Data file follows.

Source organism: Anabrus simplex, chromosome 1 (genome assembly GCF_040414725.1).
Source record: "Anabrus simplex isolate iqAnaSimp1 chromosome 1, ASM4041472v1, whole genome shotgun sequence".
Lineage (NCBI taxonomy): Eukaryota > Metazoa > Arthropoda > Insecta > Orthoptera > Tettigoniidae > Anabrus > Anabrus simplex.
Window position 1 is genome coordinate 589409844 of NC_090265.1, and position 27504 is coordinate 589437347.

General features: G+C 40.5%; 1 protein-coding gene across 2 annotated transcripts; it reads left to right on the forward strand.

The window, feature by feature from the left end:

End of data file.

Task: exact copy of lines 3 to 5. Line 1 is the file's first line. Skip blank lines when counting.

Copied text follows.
Lineage (NCBI taxonomy): Eukaryota > Metazoa > Arthropoda > Insecta > Orthoptera > Tettigoniidae > Anabrus > Anabrus simplex.
Window position 1 is genome coordinate 589409844 of NC_090265.1, and position 27504 is coordinate 589437347.

General features: G+C 40.5%; 1 protein-coding gene across 2 annotated transcripts; it reads left to right on the forward strand.